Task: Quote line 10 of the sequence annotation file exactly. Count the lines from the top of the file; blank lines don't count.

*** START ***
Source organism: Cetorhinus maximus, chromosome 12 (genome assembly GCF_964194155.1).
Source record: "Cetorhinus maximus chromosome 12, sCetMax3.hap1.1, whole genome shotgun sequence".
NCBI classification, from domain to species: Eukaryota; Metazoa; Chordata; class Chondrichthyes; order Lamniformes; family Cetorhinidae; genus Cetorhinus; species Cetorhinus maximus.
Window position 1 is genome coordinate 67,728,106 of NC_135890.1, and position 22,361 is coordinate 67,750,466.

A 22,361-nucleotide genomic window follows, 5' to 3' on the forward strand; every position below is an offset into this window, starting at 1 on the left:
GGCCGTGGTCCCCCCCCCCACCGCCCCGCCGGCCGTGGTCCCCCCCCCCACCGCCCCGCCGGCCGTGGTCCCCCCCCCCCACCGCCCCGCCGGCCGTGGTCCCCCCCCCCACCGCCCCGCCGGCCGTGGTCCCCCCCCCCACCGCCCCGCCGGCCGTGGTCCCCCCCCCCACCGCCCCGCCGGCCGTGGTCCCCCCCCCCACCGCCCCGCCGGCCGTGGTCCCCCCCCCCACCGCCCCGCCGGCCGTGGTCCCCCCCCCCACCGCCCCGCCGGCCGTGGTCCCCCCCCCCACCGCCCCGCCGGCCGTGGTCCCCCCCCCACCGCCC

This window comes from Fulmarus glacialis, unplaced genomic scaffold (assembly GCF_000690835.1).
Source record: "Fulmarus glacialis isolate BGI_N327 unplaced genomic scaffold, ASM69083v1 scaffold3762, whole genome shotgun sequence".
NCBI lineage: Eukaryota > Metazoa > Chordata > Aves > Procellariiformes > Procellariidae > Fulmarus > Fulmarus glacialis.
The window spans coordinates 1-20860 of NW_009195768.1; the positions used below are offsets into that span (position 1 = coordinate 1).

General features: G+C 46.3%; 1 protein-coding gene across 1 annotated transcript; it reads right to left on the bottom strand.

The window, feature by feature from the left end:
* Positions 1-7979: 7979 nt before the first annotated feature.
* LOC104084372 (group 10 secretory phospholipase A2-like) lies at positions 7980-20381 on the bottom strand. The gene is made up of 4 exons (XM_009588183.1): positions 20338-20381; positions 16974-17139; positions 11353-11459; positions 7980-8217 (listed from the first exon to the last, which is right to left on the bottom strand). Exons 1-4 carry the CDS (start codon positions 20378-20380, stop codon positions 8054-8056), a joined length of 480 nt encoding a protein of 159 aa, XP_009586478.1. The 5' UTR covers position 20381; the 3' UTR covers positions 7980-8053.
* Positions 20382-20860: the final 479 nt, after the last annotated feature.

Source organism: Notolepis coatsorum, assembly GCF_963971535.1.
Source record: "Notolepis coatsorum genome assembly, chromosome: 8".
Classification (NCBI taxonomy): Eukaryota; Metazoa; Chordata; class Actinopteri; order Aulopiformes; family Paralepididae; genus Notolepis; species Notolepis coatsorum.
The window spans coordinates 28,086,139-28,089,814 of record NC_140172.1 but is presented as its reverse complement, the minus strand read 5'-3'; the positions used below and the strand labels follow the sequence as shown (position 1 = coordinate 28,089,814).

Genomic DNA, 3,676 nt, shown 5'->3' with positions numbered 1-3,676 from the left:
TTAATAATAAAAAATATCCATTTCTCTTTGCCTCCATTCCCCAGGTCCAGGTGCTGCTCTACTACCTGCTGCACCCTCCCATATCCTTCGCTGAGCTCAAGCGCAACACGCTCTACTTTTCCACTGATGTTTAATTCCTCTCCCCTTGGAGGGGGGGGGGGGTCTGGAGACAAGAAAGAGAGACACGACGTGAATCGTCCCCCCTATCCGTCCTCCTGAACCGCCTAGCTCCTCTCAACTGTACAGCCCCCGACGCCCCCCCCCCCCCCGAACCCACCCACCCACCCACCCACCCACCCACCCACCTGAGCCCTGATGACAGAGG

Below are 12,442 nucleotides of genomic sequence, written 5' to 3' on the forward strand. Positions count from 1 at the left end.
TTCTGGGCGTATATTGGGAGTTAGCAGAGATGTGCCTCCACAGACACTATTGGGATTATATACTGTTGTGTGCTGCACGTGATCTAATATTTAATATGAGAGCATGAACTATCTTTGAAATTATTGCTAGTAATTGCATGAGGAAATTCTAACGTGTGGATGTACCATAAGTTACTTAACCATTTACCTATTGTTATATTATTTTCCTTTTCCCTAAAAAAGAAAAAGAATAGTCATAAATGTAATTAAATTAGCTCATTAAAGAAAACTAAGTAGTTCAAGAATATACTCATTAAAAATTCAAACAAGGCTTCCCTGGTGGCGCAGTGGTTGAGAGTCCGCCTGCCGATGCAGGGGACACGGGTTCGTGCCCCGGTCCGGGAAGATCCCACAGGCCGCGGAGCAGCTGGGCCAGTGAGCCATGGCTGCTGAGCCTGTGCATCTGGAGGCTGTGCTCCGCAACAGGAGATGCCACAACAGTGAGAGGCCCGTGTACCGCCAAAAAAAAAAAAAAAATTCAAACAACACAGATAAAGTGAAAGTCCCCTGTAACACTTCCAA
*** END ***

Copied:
The window spans coordinates 1-20860 of NW_009195768.1; the positions used below are offsets into that span (position 1 = coordinate 1).